Moving Towards Recovery

News Updates

NEW YORK—If you’re still doing business in recession mode, it’s time to start thinking proactively to get ahead in the next business cycle.

“It goes to the notion that a crisis is a terrible thing to waste,” said Punit Renjen, chairman and chief executive officer of Deloitte Consulting in New York, to attendees Jan. 26, 2010, at The Conference Board’s annual cost management conference.

But a recent Deloitte survey found that most companies aren’t preparing for the upturn. Most aren’t anticipating a change in their market or product profile, aren’t making continued integration of operating models or structural improvements a priority, and their talent management approach is largely reactive, the survey found.

Renjen said companies that respond strongly in advance of the upturn will not only grow market share faster than competitors, but they’ll also grow earnings faster than revenues, attract top talent and exceed investor expectations.

He discussed challenges surrounding the upturn and how organizations can manage shifting priorities to get ahead.

Reflecting on the Downturn

While experts are mixed on when a true recovery will take place, apparently so are business leaders, according to a December 2009 Deloitte poll that asked for views on 2010 growth prospects.

Of 1,700 respondents, 16.7 percent said they expect no growth in 2010, while 31.1 percent expect 0 to 2 percent growth and 20.9 percent expect 2 to 4 percent growth. Only 16 percent said they expect 4 percent growth or higher, while 15.3 percent reported, “don’t know/not applicable.”

That same survey also found that most companies were “pretty reactive in the way that they approached this particular recession,” Renjen said. About 40 percent said they’re still in “distressed” or “turnaround” mode, 27.3 percent are in an “aggressive” mode and looking to take advantage of weaker competitors, and 12.2 percent are in “offensive” mode and looking to capitalize on white space opportunities, while 22.9 percent responded “don’t know/not applicable.”

Finding Your Way Out

Renjen recommended these steps when managing out of volatile times:

Stage 1: Secure the business. Focus on rapid costs and liquidity improvements with a very short-term focus and react to growth “in a very opportunistic way.” Tighten spend policies, lower working capital and drive rapid sourcing programs for external spend, he said.

Stage 2: Make structural improvements. Look at “how you actually do work,” Renjen said. Focus on transformational cost improvements in the medium- to long-term range. Consider restructuring corporate, business unit, and support functions for greater synergies and optimizing manufacturing and supply chain networks from a total cost perspective or developing a global sourcing program, Renjen said.

Stage 3: Drive profitable growth. Capitalize on growth and resourcing growth opportunities and ensure scalability of cost structure. Renjen recommends prioritizing investments and resources; acquiring, divesting or partnering for better market positioning; and reorienting your organization’s market and business portfolio.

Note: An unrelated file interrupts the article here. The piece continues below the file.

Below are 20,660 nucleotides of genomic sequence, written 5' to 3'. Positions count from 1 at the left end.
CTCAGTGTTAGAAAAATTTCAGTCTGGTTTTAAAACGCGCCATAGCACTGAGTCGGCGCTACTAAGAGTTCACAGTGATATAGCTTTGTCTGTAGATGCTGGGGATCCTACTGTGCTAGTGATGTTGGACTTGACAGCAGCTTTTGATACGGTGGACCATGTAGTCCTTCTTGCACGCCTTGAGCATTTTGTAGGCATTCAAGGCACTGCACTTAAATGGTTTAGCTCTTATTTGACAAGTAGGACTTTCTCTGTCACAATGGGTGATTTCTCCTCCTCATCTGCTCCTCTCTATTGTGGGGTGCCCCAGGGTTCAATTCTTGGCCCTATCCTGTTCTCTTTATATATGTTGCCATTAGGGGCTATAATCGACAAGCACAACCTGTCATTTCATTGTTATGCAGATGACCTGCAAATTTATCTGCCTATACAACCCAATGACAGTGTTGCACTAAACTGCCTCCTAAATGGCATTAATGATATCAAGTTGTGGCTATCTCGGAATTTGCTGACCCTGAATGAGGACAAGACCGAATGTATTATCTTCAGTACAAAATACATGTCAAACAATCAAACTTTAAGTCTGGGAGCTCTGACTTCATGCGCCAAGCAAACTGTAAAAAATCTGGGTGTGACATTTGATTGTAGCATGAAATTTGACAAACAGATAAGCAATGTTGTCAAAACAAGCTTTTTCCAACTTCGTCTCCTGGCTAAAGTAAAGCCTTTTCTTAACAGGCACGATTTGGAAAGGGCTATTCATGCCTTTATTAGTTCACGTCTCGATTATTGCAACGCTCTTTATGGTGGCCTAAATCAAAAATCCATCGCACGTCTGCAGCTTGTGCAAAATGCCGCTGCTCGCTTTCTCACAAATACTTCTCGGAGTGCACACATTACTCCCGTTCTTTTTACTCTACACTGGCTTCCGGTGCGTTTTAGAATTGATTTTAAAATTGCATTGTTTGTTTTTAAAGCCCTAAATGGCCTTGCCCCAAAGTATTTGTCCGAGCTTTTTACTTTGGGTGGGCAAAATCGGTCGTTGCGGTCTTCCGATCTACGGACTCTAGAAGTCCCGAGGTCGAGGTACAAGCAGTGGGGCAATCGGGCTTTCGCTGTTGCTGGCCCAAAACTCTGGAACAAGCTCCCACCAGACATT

He added that these steps “don’t happen sequentially. If you go back to a scenario-based agile approach, many of these actions need to happen concurrently. While you’re securing the business and addressing structural costs, you need to be thinking about both tangible and intangible ways to drive profitable growth.”

Prepare for Some New Realities

Strategies also must factor in new realities, including a push for sustainable or green solutions, limits on borrowing, changes in competition because of bankruptcies and acquisitions, changes in consumer spending and preferences, and new accounting and environmental regulations and requirements, according to the Deloitte presentation.

Renjen recommended the following when developing your strategy:

Evaluate the current business situation. Understand the performance baseline and what drives value and ask, “What is the new reality?” Renjen said.

Develop a transition strategy. Engage key leaders and explore scenarios and possible responses to develop a transition strategy that considers the unique mix of business priorities.

Identify and prioritize actions and allocate funding/resources. Look for the “highest and best use investments and programs.” Define measures of success and clarify ownership and accountability, Renjen said.

Operationalize your transition strategy. Communicate your intentions with the business “in a very transparent and very clear way.”

'The Sky Still Looks Cloudy'

In an earlier session, Bart van Ark, vice president and chief economist for The Conference Board, talked about challenges for business leaders as they try to manage for tomorrow.

He said the global economy is gradually working itself out of the recession, with Asia leading and Europe, the United States and the United Kingdom trailing. Income, credit and unemployment are the “main drag” on consumer spending and limit expansion opportunities. Meanwhile, unusual monetary and fiscal stances make it hard to predict stability in financial markets, exchange rates and inflation.

Emerging economies are bouncing back at different degrees and just how solid their recovery is differs “strongly.”

But these economies have become more competitive based on productivity, and not only as a low cost producer. Van Ark said as the economic shift to emerging economies continues, “productivity growth in those countries will provide the key for sustainable global recovery.”

Pamela Babcock is a freelance writer based in the New York City area.